Sun Sense: Tanning Potions and After-Sun Relief - Part 1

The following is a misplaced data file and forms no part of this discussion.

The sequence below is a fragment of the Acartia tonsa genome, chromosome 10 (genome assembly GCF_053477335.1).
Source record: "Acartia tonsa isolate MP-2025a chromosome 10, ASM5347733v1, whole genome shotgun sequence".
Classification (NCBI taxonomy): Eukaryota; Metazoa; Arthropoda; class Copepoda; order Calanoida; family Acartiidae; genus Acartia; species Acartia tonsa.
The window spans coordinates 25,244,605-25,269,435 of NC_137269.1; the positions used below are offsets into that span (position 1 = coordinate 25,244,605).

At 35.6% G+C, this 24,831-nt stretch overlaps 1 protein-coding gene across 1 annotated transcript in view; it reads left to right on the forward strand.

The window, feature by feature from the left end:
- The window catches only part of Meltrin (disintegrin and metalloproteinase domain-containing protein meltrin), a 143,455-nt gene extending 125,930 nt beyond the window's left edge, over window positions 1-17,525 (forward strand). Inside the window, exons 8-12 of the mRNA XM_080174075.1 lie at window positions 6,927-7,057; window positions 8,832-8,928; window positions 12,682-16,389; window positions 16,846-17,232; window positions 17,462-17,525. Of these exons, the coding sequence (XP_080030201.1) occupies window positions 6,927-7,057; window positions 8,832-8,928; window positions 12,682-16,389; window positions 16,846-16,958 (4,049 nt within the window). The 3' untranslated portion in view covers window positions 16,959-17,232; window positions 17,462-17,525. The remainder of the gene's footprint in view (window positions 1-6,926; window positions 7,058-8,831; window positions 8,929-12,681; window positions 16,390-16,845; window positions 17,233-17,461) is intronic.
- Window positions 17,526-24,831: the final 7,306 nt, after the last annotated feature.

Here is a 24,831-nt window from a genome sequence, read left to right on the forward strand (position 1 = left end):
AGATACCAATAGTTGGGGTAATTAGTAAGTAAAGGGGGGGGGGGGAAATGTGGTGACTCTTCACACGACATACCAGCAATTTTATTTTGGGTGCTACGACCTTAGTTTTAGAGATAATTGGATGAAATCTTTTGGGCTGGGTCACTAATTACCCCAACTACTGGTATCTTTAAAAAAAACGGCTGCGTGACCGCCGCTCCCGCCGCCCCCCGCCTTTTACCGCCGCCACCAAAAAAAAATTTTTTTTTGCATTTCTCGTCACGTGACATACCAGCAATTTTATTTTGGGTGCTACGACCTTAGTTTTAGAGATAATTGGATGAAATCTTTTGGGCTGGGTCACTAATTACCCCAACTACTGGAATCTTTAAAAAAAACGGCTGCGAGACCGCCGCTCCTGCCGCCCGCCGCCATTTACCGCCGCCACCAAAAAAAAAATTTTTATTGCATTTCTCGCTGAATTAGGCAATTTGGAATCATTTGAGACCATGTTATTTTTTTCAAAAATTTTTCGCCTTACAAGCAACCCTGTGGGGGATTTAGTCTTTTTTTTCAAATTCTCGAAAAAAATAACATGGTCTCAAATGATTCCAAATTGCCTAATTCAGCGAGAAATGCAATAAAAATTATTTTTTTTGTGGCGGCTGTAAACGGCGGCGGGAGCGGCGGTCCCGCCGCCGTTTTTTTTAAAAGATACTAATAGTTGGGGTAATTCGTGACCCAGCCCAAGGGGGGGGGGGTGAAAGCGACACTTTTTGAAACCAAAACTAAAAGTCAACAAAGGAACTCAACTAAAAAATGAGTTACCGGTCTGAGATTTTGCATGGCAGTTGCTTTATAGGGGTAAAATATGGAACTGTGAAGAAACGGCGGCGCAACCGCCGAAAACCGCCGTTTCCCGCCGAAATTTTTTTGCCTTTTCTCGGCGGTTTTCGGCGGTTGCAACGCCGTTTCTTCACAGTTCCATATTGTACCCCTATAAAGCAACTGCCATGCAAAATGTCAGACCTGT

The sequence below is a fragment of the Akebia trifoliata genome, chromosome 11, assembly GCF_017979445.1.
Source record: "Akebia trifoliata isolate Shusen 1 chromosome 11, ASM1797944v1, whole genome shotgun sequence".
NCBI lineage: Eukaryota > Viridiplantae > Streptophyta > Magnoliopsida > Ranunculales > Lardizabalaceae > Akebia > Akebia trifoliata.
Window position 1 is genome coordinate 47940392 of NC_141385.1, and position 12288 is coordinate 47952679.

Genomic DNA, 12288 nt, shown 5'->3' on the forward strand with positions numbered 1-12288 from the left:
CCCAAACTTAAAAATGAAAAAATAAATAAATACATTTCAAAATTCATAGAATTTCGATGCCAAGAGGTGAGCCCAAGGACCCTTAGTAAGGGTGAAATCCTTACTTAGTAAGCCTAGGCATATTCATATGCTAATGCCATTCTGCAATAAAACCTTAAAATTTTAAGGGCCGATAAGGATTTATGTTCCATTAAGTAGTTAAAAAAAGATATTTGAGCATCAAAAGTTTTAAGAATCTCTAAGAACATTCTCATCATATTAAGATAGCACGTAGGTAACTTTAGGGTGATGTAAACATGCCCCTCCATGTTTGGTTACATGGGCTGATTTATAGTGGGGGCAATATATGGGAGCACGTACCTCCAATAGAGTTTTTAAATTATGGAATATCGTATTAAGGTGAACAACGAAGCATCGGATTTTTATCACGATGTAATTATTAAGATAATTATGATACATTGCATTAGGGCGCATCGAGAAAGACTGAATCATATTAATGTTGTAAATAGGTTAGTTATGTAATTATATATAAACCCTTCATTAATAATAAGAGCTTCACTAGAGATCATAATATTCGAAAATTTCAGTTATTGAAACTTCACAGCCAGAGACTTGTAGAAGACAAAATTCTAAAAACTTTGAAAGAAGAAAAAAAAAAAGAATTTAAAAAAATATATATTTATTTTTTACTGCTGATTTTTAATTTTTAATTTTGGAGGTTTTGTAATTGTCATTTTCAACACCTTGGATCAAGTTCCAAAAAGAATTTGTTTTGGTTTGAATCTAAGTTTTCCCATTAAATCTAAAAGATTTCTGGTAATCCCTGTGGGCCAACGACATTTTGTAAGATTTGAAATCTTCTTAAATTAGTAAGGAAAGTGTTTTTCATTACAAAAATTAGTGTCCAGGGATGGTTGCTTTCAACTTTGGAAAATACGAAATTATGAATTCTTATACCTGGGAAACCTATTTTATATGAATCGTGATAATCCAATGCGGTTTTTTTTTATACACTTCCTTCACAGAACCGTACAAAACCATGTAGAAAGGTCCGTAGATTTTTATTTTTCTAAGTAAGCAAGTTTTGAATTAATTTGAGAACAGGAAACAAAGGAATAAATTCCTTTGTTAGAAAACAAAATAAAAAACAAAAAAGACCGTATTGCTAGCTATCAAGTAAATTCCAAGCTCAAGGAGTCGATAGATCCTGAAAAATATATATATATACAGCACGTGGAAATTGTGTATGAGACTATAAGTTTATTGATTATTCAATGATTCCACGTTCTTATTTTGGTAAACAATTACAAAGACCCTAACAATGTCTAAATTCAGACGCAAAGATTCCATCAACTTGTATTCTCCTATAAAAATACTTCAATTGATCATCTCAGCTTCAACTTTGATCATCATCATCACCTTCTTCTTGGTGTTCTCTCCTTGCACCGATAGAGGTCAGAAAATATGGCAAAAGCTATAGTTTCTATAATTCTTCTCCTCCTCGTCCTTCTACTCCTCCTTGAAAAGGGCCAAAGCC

Summer Blessings To All! My husband and I accompanied some friends on their motor boat yesterday - out in the Penobscot Bay, near Castine, ME. What a glorious day and the BEST way to escape the heat that has penetrated into our northern parts. Was I slathered in natural sunscreen? You bet! But with all that reflective light bouncing up from the water, I still got pink! Not a good thing. So, all this week, I'll be rejuvenating my skin from the shoulders-down by massaging my body with one of my favorite after-sun treatment oils: sea buckthorn. Derived from the orange-red berries of the sea buckthorn bush. It's prized for use on damaged skin, scar tissue, wrinkles, eczema, burns, etc. It's rich in essential fatty acids, carotenes, tocopherols and phytosterols. My favorite brand to use is: Weleda. Their Sea Buckthorn Body Oil is made from a nice blend of oils and sinks right into the skin. If you decide to make your own sea buckthorn body oil by blending 20% sea buckthorn with 80% almond or jojoba or organic soybean oil, I'll caution you right now that it can be expensive . . . about $24.00 per 2oz. of pure sea buckthorn, and it is VERY ORANGE and WILL stain your skin, towels and clothing orange, too. If you fall in love with sea buckthorn oil, it will be worth your money to buy the pure oil, but try the Weleda brand first and see what you think. Today, I'm going to start a new series about natural sun care and share several recipes with you to help condition and preserve the health of your skin that you can make at home. Enjoy! Sun Sense: Tanning Potions and After-Sun Relief In the last two blogs, "Give Yourself Some Exposure: A Little Sun Is a Good Thing - Parts 1 & 2", I addressed the health benefits of sun exposure and the importance of appropriate sun protection to prevent potential skin damage, but it's important to reiterate that if you want to preserve the beauty and integrity of your skin for years to come and help prevent skin cancer, do not spend excessive unprotected time in the sun. Practice holistic sun care: Avoid chemical sunscreens, but do find a natural one that works and offers full-spectrum protection; use common sun sense by staying out of the sun during the high-intensive hours between 10 and 2 or wearing appropriate cover-up clothing; and always slather on a good quality, moisturizing lotion or cream, from head to toe to prevent epidermal dehydration. The natural sun protection recipes that will appear in the next several blogs have a low SPF of 10-15 or less and are formulated to nourish and condition your skin before, during, and after exposure to the sun and associated elements such as heat, drying wind, salt water, and chlorine from pools. I will also toss in a few suggestions for natural remedial action when an unfortunate sunburn does occur . . . such as the sea buckthorn oil tip at the beginning of today's blog. Good advice to remember: As with all things in life, the sun should always be taken in moderation. Until next time . . . be active, be happy, be healthy, and be thankful for all your blessings! NOTE: This article was written by Stephanie Tourles and adapted from her book, "Organic Body Care Recipes", Storey Publishing, 2007. The information is true and complete to the best of her knowledge. All recommendation are made without guarantee on the part of the author. She disclaims any liability in connection with the use of this information. It is for educational purposes only.